Taking a stroll around town, I found a spot with some compost toters and decided to take a peek.
40 gallons of wasted salad… doesn’t look that slimy yet, either.
It really makes you think how much food is wasted each day…
Well that was quick- another big tray of worm castings. The yellow bin is what I pulled yesterday, and the blue tub is my main container.
Recently I posted all the contaminants I found in my last batch– this time was much better, but I still missed a few fruit labels.
Quite an improvement over the last batch!
So late this year with cleaning up outside!
Composting is the only outdoor activity I’m prompt with, it seems.
Since I’m about to empty my finished compost pile, I’m going to let these weeds sit a few days and dry out. After that, I’ll be adding to them to my new pile.
Check the link above for a semi-technical three-bin design that will result in the most hassle-free composting there is. If I had the space for a three-bin system, I’d be on it in an instant.
In other words, when you work with large bins, there’s much more room for error as opposed to a worm system or composting with a pair of trash cans.
The only aspect of this design that I deviate from is the process itself- I don’t turn compost at all, so I’d just keep the middle bin full of cover materials, add to the first bin for up to a year using cover materials from the middle bin, then work on the third bin when the first is at capacity.
It’s always exciting to see a new compost toilet video online… I’m not alone!
It really is simple- just read Humanure Handbook by Joe Jenkins a few times and get to it. It’s a great read and he knows what he’s doing…he backs the whole book with a ton of cited research.
The only area I differ from their process is that I also add my cat’s waste to the system, too.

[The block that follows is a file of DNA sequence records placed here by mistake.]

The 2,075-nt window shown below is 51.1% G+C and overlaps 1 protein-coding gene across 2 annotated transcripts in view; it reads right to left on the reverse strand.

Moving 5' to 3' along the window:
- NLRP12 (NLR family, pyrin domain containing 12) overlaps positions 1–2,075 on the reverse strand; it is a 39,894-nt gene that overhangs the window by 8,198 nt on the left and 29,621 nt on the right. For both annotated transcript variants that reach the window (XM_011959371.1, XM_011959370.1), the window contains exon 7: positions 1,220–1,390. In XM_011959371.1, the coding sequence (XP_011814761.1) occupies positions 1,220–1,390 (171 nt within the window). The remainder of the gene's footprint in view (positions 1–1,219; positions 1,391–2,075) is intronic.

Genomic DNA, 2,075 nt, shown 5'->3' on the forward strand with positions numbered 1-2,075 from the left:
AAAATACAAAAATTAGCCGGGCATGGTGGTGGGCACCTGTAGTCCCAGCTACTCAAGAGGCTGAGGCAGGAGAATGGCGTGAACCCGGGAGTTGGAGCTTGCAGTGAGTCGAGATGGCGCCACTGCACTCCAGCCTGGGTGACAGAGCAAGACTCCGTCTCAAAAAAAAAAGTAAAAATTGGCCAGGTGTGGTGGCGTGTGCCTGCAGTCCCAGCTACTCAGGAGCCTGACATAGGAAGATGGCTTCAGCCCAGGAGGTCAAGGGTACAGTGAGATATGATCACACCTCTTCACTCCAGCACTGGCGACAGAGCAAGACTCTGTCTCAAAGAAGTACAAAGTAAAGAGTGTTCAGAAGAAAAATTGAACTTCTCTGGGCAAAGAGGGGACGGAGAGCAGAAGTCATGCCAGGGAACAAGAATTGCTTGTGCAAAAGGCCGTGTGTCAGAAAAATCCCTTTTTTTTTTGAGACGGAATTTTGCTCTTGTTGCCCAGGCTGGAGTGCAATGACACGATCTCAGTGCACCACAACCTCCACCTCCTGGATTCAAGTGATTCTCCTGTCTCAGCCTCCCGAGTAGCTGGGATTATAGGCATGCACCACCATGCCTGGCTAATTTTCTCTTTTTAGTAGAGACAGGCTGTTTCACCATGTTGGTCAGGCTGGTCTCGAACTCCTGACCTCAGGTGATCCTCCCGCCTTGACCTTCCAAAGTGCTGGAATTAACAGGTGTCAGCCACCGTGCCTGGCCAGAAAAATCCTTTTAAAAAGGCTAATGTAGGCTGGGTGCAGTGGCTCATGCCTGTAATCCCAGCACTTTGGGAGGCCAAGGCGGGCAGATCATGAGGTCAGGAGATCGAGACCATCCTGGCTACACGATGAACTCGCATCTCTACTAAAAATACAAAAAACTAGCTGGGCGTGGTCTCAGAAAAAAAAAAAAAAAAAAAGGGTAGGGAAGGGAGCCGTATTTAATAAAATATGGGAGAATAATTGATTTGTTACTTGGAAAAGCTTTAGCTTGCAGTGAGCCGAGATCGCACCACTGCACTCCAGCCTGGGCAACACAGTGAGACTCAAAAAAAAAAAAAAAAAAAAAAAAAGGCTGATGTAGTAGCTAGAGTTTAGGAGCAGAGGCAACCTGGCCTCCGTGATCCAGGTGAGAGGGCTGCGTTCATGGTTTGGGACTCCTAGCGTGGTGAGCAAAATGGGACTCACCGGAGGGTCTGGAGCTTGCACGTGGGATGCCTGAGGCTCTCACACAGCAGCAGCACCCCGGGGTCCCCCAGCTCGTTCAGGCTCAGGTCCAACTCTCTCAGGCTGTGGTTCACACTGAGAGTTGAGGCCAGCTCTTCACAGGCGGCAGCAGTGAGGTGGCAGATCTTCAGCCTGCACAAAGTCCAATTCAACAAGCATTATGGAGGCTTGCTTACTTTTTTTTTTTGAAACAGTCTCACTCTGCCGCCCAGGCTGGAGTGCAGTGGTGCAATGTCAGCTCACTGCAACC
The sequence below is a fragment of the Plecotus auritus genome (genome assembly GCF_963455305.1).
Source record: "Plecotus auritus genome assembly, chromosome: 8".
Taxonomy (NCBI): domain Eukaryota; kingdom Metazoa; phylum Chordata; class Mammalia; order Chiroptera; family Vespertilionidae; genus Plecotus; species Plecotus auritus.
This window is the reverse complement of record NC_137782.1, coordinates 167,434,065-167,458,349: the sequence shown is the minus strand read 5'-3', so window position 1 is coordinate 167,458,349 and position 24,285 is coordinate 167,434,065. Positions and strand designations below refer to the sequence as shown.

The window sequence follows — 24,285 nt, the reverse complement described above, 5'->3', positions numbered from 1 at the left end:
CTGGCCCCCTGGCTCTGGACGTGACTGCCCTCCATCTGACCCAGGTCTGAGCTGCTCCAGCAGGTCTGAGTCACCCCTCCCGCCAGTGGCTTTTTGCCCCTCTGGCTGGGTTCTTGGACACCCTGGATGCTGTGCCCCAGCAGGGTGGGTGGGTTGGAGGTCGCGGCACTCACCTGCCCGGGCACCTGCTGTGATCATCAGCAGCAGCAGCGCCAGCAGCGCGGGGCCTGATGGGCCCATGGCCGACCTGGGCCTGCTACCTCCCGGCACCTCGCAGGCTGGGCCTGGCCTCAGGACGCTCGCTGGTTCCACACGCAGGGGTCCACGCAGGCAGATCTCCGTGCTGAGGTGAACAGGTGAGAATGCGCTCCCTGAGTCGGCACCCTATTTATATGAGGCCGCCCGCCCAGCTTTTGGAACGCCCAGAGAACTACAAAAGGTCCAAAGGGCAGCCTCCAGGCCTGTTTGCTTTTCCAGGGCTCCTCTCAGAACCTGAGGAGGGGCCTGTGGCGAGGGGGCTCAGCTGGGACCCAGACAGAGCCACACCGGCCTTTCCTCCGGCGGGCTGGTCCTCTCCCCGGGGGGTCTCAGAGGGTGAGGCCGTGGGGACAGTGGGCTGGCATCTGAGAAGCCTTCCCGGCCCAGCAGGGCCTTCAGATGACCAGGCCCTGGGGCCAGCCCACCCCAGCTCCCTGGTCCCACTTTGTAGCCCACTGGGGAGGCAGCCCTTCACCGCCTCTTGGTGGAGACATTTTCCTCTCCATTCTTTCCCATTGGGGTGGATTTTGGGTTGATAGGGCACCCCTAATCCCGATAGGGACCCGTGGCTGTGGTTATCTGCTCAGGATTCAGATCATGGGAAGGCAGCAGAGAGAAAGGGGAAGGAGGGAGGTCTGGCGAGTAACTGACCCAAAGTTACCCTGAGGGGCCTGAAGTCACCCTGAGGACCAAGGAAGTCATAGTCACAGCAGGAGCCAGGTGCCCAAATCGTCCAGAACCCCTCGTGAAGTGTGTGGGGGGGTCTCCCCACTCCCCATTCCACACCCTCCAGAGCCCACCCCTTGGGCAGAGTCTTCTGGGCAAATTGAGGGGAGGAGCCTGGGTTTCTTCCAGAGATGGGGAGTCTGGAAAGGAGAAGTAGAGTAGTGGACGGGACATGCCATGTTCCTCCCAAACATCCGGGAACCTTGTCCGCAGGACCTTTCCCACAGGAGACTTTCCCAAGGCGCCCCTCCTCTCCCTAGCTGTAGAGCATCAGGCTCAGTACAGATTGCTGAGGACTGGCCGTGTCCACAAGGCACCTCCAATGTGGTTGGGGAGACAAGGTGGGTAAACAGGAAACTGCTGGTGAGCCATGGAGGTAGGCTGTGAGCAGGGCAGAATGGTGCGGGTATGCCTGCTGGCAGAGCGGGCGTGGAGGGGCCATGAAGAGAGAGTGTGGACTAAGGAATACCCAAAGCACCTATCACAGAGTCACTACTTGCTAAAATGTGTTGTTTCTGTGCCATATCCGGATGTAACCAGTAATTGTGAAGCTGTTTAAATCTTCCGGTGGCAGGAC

Jenkins doesn’t make a strong claim in his book about composting pet waste- I’m willing to take the risk. I use swheat scoop cat litter and just add it to my compost toilet buckets along with my own deposits.
I let the pile sit for 18 months (instead of 12) and use the finished compost for solely horticultural purposes.
Edible Acres is back with another ‘chickens hanging out around the compost’ video- this time at 1F!
I love these chickens.
This video shows a great example of a simple but effective compost sifter- buckets, some wood and a screen.
It’s also a great example of someone that’s just stoked about their finished compost.
Ouch… good luck loading up a landfill instead.
Island residents must feel the pressure to minimize their waste due to more limited living space, right?
In order to exist going forward, we need fertile soil for food production and a drastic cut to our greenhouse gas emissions. Composting is the solution to both of those.
Mayor Kim needs to create a task force to manage the back-end distribution of compost, period. It may seem like a burden, but it’s critical to keep the island functioning in the long run.
Reverting to landfilling is going to hurt- I think they’ll realize they screwed up pretty soon.